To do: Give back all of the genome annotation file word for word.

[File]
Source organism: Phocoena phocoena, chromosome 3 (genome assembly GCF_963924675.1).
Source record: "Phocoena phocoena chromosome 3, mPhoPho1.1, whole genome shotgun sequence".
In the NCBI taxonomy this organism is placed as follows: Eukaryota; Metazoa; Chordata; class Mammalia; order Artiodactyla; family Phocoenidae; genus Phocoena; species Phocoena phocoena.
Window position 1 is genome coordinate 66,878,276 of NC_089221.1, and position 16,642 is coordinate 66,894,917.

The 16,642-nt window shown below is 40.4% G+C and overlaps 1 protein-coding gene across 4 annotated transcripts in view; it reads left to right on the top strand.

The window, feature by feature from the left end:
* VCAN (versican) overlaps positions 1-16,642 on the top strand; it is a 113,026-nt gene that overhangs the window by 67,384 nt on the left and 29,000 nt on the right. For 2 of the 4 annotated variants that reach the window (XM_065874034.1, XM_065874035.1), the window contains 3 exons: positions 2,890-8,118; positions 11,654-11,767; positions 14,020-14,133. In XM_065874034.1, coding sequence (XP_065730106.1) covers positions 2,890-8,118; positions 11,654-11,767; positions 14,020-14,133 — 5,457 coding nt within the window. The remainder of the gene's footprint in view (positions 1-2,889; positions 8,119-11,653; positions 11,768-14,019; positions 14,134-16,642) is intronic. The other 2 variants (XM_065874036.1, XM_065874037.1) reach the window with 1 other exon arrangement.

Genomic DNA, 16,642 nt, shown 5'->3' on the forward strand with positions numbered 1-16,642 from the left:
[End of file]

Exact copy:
Source organism: Phocoena phocoena, chromosome 3 (genome assembly GCF_963924675.1).
Source record: "Phocoena phocoena chromosome 3, mPhoPho1.1, whole genome shotgun sequence".
In the NCBI taxonomy this organism is placed as follows: Eukaryota; Metazoa; Chordata; class Mammalia; order Artiodactyla; family Phocoenidae; genus Phocoena; species Phocoena phocoena.
Window position 1 is genome coordinate 66,878,276 of NC_089221.1, and position 16,642 is coordinate 66,894,917.

The 16,642-nt window shown below is 40.4% G+C and overlaps 1 protein-coding gene across 4 annotated transcripts in view; it reads left to right on the top strand.

The window, feature by feature from the left end:
* VCAN (versican) overlaps positions 1-16,642 on the top strand; it is a 113,026-nt gene that overhangs the window by 67,384 nt on the left and 29,000 nt on the right. For 2 of the 4 annotated variants that reach the window (XM_065874034.1, XM_065874035.1), the window contains 3 exons: positions 2,890-8,118; positions 11,654-11,767; positions 14,020-14,133. In XM_065874034.1, coding sequence (XP_065730106.1) covers positions 2,890-8,118; positions 11,654-11,767; positions 14,020-14,133 — 5,457 coding nt within the window. The remainder of the gene's footprint in view (positions 1-2,889; positions 8,119-11,653; positions 11,768-14,019; positions 14,134-16,642) is intronic. The other 2 variants (XM_065874036.1, XM_065874037.1) reach the window with 1 other exon arrangement.

Genomic DNA, 16,642 nt, shown 5'->3' on the forward strand with positions numbered 1-16,642 from the left: